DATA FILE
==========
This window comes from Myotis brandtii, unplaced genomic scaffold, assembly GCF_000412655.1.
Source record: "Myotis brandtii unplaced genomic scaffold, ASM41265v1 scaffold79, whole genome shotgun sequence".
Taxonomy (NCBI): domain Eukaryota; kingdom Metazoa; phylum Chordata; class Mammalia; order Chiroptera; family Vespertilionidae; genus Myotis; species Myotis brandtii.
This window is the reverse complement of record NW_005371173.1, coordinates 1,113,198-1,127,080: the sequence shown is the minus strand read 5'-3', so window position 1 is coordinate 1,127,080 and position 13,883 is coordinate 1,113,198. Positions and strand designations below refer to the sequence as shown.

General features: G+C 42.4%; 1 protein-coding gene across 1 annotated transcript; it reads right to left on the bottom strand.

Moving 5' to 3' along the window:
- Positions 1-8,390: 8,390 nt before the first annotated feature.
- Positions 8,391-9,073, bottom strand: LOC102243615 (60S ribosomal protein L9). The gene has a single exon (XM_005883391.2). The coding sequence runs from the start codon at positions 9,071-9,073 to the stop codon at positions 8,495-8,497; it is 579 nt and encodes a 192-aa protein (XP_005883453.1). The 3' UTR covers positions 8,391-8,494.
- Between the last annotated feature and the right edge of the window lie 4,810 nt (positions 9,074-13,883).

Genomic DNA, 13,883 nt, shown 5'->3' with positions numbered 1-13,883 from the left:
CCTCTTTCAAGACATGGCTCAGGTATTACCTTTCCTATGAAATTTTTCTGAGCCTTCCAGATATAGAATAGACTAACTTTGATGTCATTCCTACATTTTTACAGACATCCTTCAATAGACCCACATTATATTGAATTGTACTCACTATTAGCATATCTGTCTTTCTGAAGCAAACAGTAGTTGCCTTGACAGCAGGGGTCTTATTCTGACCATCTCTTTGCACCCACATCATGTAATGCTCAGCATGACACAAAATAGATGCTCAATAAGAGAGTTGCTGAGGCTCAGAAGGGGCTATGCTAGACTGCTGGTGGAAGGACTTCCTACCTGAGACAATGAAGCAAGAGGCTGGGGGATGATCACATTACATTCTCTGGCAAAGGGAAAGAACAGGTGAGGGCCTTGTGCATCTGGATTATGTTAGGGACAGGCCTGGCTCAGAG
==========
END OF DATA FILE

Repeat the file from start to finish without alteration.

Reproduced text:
This window comes from Myotis brandtii, unplaced genomic scaffold, assembly GCF_000412655.1.
Source record: "Myotis brandtii unplaced genomic scaffold, ASM41265v1 scaffold79, whole genome shotgun sequence".
Taxonomy (NCBI): domain Eukaryota; kingdom Metazoa; phylum Chordata; class Mammalia; order Chiroptera; family Vespertilionidae; genus Myotis; species Myotis brandtii.
This window is the reverse complement of record NW_005371173.1, coordinates 1,113,198-1,127,080: the sequence shown is the minus strand read 5'-3', so window position 1 is coordinate 1,127,080 and position 13,883 is coordinate 1,113,198. Positions and strand designations below refer to the sequence as shown.

General features: G+C 42.4%; 1 protein-coding gene across 1 annotated transcript; it reads right to left on the bottom strand.

Moving 5' to 3' along the window:
- Positions 1-8,390: 8,390 nt before the first annotated feature.
- Positions 8,391-9,073, bottom strand: LOC102243615 (60S ribosomal protein L9). The gene has a single exon (XM_005883391.2). The coding sequence runs from the start codon at positions 9,071-9,073 to the stop codon at positions 8,495-8,497; it is 579 nt and encodes a 192-aa protein (XP_005883453.1). The 3' UTR covers positions 8,391-8,494.
- Between the last annotated feature and the right edge of the window lie 4,810 nt (positions 9,074-13,883).

Genomic DNA, 13,883 nt, shown 5'->3' with positions numbered 1-13,883 from the left:
CCTCTTTCAAGACATGGCTCAGGTATTACCTTTCCTATGAAATTTTTCTGAGCCTTCCAGATATAGAATAGACTAACTTTGATGTCATTCCTACATTTTTACAGACATCCTTCAATAGACCCACATTATATTGAATTGTACTCACTATTAGCATATCTGTCTTTCTGAAGCAAACAGTAGTTGCCTTGACAGCAGGGGTCTTATTCTGACCATCTCTTTGCACCCACATCATGTAATGCTCAGCATGACACAAAATAGATGCTCAATAAGAGAGTTGCTGAGGCTCAGAAGGGGCTATGCTAGACTGCTGGTGGAAGGACTTCCTACCTGAGACAATGAAGCAAGAGGCTGGGGGATGATCACATTACATTCTCTGGCAAAGGGAAAGAACAGGTGAGGGCCTTGTGCATCTGGATTATGTTAGGGACAGGCCTGGCTCAGAG